Hark back to the summer of 2003 and what do you recall? The scorching Indian summer? Beyoncé’s ‘Crazy In Love’ blasting out of every radio, Topshop, hair salon and car stereo?


Me? Well, I was fresh out of college with the usual aspirations of world domination. The comedown from the heady student days was starting to kick in. My newfound residency at the dole queue was another bone of contention. My battle with my sexuality was nearing a denouement. After all the soul searching and pathetic, half arsed attempts at being a Hetty, I had as good as conceded a blissful, euphoric defeat to queerness.


It was time to take the plunge, albeit gradually. At the time I was spending a summer of discontent in Dublin dossing around with my best mate and the hot straight guy from college I was convinced I could turn. There comes a time in every novice Homo’s life when they have to take that rite of passage. No not that one… Thats another story… The other one. Yes, your first visit to a gay bar. Funnily enough the song of the same name by Electric Six was a hit at the time. Sang to me at regular intervals by the hot straight guy from college I was convinced I could turn.

The pub in question for me was the granddaddy of them all on the Dublin gay scene -THE GEORGE!


Located in Central Dublin, I had often walked by and stared at it’s alluring, purple exterior. In the back of my mind noting that sooner or later, I would tentatively mince through it’s purple doors. And it was to be sooner. Bored and skint, me and my best friend and future hag had decided to go. One drink, that was it. Walk in, have a look around, absorb it all, the faces, smells. I wasn’t expecting to pull, I probably would’ve run a mile had I been approached.


It was a gorgeous, bright Dublin evening, of the type you can just get lost in. I didn’t worry about what to wear. It was a whistle stop visit after all. I settled on a a tight, casual green top from what I can remember, that would extenuate the appalling farmers tan I had accumulated that summer and the obligatory pair of jeans. Every strand of hair was lubricated and gelled to within an inch of its life.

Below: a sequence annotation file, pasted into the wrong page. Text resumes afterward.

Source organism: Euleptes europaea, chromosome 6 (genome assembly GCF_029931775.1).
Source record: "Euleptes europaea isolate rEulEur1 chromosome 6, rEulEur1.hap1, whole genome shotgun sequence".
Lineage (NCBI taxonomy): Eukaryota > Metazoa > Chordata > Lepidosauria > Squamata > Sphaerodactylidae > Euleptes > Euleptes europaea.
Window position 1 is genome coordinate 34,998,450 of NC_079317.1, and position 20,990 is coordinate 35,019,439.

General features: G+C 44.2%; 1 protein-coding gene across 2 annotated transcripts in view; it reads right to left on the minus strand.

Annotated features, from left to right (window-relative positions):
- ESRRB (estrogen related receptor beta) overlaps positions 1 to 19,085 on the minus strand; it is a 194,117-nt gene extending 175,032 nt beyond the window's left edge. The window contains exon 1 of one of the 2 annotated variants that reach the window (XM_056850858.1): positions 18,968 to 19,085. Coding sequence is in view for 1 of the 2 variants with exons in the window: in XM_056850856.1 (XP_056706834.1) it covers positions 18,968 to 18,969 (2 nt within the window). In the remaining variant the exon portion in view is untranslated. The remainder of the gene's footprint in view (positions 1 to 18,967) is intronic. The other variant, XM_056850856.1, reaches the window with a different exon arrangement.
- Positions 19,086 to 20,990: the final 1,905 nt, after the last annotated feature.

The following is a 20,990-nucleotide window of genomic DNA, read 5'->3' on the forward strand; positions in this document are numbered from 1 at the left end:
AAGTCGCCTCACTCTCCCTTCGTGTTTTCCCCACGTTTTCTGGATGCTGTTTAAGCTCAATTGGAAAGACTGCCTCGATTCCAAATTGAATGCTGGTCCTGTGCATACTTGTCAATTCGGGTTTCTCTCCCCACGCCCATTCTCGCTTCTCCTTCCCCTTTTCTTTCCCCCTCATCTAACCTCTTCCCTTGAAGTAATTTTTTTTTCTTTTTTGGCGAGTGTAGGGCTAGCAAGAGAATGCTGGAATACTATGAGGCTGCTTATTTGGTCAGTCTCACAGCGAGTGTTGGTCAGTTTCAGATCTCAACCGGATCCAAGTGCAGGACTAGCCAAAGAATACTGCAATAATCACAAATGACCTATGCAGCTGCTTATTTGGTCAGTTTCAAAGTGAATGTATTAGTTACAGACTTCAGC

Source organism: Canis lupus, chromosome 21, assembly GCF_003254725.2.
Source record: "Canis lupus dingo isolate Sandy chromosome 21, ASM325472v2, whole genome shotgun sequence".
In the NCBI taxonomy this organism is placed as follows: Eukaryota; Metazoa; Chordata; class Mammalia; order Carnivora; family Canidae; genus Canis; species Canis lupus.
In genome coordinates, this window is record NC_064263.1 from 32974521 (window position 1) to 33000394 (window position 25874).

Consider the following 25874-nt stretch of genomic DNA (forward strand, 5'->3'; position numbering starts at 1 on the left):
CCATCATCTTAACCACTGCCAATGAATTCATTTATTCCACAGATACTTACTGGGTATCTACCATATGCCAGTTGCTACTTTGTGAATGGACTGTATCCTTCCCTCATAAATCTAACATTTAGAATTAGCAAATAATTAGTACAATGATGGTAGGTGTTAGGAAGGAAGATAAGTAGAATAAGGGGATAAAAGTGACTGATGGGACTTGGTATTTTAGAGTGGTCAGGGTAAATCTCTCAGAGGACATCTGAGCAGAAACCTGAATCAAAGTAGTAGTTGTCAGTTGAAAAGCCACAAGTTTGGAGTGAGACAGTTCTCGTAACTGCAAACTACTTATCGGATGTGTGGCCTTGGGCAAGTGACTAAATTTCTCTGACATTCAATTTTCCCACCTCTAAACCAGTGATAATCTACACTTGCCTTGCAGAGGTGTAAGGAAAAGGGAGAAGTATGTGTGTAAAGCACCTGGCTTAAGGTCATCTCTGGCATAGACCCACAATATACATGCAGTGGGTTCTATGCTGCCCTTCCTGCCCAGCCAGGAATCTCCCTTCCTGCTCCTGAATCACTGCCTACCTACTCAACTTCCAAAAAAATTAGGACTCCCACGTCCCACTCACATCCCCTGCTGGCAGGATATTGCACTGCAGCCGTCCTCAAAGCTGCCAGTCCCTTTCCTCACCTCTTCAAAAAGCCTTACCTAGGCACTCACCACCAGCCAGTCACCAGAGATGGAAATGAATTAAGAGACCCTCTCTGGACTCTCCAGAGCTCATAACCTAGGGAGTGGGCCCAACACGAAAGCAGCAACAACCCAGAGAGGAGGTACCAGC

My stomach spoke of pure terror. I walked briskly through the inner city streets, talking a mile a minute to disguise how tense I was feeling. It wasn’t all one way though. There were overwhelming pangs of excitement. All these feelings danced and collided together with such a life affirming gush. Time to taste the rainbow.


The closer we were getting to The George, that stupid feeling of naïve terror persisted to tease me. What was so terrifying? It’s the realisation and culmination of it all. We’ve all been there. Wrestle and grapple with al those feelings. Taking that great leap of faith. I wasn’t blessed with much confidence back then. I envy the younger generation of confident and relaxed gay youths with their heads seemingly screwed on.


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The purple cauldron of The George was just in sight as we waited at the traffic lights on Dame Street. We arrived. No fanfare, no epic Europop anthem to soundtrack it all.

I was the youngest thing in there. I could feel every stare and every head that turned. Unbeknown to me at the time, this was the part of the bar frequented by the older clientele. Granted, there were a few relics propping up the bar, there was only a a very small band of people in there. Less than 10 I think, including the bar staff.


Of course my best friend and I hadn’t a pot to piss in at the time. I was mortified walking up to the bar and ordering two glasses of water. The look he gave me. So no money to even grab a pint to knock back and neutralise the anxiety and self consciousness.


Admittedly it was flattering to get those few, paltry stares. All those older eyes must’ve seen so may awkward new pretenders come and go over the years. And here I was. All scrawny body, farmers tan and badly manicured Craig David beard.


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We sat in a quiet corner, as you do, sipped our waters and looked around. Absorbed. Took it all in. Sitting in a gay bar in Dublin, knocking back a glass of water. Talk about living the dream. I laugh now. At the time I felt like I’d scaled Everest and erased world poverty.

There was nothing to see. I don’t even know what I wanted to see. I just knew I wanted to be there. Even if there was only a handful of people clutching cigarettes and drinks, sheltered from the impending July dusk.


We didn’t do much the pair of us. I went for a piss intending to make eye contact with everyone, to let them know I was here. On the way back from the toilet I did the same thing. We then found ourselves transfixed by a couple snogging the faces off each other. We tried not to look, but when we did, we giggled incessantly like two schoolgirls. My mate’s face was priceless.

We finished our waters, grabbed a tonne of free gay listings mags and left. A bit of an anti climax but a worthy one. As I laughed my way through the sunlit streets of Dublin, I knew I’d be back. Keep me seat, mine’s a water.

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